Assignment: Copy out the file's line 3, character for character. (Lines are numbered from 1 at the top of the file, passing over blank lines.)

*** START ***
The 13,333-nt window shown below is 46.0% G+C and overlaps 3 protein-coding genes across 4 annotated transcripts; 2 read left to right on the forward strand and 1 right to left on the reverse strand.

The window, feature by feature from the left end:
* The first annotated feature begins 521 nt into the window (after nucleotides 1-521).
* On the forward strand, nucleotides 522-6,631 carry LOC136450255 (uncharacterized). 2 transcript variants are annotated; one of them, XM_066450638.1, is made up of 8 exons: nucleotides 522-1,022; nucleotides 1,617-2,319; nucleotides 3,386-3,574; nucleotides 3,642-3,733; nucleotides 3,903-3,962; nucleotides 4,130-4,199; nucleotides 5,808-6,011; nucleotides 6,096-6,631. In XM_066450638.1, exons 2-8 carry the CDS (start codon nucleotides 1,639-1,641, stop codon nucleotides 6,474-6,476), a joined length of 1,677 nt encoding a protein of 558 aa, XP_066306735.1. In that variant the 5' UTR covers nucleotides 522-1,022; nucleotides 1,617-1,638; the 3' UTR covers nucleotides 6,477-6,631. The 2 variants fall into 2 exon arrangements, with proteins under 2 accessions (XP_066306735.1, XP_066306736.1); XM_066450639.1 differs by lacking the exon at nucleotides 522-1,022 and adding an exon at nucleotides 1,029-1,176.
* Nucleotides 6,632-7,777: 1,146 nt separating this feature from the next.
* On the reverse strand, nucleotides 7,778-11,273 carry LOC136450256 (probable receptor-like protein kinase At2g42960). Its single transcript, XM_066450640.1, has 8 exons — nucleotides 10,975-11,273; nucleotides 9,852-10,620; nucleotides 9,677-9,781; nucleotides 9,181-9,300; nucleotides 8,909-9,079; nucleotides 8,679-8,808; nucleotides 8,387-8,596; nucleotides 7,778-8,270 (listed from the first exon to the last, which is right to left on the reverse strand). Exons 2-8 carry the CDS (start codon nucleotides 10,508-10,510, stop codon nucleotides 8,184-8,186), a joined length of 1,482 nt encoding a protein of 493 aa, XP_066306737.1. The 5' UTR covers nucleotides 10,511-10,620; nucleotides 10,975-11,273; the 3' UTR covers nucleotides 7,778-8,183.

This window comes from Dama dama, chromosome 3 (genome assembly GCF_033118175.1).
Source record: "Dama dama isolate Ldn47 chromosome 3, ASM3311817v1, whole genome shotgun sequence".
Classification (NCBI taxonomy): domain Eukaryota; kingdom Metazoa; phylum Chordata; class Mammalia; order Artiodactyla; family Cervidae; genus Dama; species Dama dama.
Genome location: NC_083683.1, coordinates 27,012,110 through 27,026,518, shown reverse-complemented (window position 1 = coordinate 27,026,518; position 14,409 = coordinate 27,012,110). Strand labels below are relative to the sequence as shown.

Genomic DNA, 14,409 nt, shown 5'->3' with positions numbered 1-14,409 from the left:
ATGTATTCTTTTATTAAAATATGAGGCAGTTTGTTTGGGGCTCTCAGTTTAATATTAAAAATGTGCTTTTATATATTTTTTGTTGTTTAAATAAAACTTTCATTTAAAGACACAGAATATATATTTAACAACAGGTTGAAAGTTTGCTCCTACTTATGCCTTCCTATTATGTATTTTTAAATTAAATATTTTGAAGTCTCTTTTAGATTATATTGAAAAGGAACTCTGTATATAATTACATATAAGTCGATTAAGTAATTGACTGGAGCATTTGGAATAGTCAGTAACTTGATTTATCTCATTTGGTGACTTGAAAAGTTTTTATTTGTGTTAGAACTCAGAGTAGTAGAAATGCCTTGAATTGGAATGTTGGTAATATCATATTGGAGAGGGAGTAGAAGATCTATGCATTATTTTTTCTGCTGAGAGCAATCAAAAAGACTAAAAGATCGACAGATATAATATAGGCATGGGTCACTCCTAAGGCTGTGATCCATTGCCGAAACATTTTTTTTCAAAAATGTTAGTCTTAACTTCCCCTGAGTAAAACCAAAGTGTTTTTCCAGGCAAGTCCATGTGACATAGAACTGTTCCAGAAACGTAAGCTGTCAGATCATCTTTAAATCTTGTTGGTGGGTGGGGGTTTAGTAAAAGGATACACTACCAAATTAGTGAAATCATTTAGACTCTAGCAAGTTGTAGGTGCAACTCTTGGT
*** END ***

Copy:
* The first annotated feature begins 521 nt into the window (after nucleotides 1-521).